5D Fitness: my hunt to find workouts in LA which offer a total sensory experience
Recently I have been on a workout tour around LA in search for the best way to "sweat it out" with friends. When suddenly it hit me! Even though I have had a lot of fun experiencing many different types of workouts; from spinning, barre, pilates, climbing and even various forms of bootcamps; there were very few classes I would consider actually committing myself to on a regular basis.
All of this got me thinking about branding and what makes one workout experience better than another? Furthermore, how do these places, in such a competitive environment, connect with their audience in order to create loyal fans!
How do people rate their workout experience?
The question, "what makes one workout experience better than another", led to me think about how I actually rate my workout experience.
What encourages me to get out of bed at 5:30 a.m. instead of hitting the snooze button? What environment do I look for? What kind of instructor? What pushes me harder than I thought physically/mentally possible?
I reflected on all the workouts I've tried over the last 4 months and decided that my loyalty was stronger with brands, workouts and establishments that provided a complete sensory experience, which I am referring to as "5D fitness!"
What the heck is 5D fitness?
Great question! Let me start by explaining sensory branding. This is a type of marketing that appeals to all the senses in relation to the brand.
5D fitness connects with their customers on multiple levels, enabling them to taste, feel, look, hear and smell the brand! In turn, the brand creates connections which hopefully leads to customer loyalty.
how did i rank the workouts?
I ranked each workout on a scale of 1 (low) to 5 (high) based on how well the sensory factors (described below) aligned to the overall brand and type of customer I believe they are looking to attract.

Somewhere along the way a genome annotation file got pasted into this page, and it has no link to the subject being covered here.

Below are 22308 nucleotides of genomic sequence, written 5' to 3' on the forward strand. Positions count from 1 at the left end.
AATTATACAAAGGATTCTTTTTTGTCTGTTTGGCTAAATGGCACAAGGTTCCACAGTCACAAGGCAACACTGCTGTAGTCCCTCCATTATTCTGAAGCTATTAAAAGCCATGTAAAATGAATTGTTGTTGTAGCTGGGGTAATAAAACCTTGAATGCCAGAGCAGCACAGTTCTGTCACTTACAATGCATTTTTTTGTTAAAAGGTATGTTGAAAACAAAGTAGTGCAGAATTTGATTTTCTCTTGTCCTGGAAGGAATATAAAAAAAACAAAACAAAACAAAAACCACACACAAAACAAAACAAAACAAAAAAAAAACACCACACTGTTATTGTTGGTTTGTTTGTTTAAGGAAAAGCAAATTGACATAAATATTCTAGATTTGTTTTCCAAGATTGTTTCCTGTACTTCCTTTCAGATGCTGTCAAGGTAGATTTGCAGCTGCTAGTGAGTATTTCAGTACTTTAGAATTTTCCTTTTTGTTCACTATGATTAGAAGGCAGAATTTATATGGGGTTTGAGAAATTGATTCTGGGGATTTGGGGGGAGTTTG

Here is a look at the descriptions of each of the sensory factors:
- Taste: Did the establishment offer refreshments of any type? Are they complimentary or for sale? What types of brands are they promoting? What is the price point?
- Feel: Type of equipment - hi-tech or old school? How was the ease and navigation of the establishment, the layout and the overall support from the staff? Does the establishment have multiple touch points (before, during and after) your visit and how is this managed? Does it feel personal? Are there a variety of classes offered and if so how unique are they?
- Look: The logo, aesthetics, color and overall décor. The colors & mood of the establishment. The visibility of the establishment. The website look and usability. Other merchandise sold in the establishment and type of merchandise.
- Sound: The level of music, type of music, tone of the staff, and tone of the marketing around the establishment.
- Smell: The smell or odor in the establishment. Can you smell sweat or another scent and what does this promote (relaxation, energy, etc.)?
What was the outcome?
In my opinion very few reached the 5D fitness level. Cyclebar in Culver City came the closest ranking in at 4.8. The runners up were Basecamp fitness (3.8), West Hollywood and Santa Monica; and SoulCycle (3.6), West Hollywood. Followed by Barry's Bootcamp (3.4), West Hollywood.
Most establishments did a great job aligning the sound, look and feel of their brand with the type of customer I believe they are targeting.
Overall Missed Experiences
Only one brand seemed to nail it in terms of taste; offering free products for first timer riders, special events with sponsored goodies and not an overwhelming choice of products which require customers to purchase at high prices.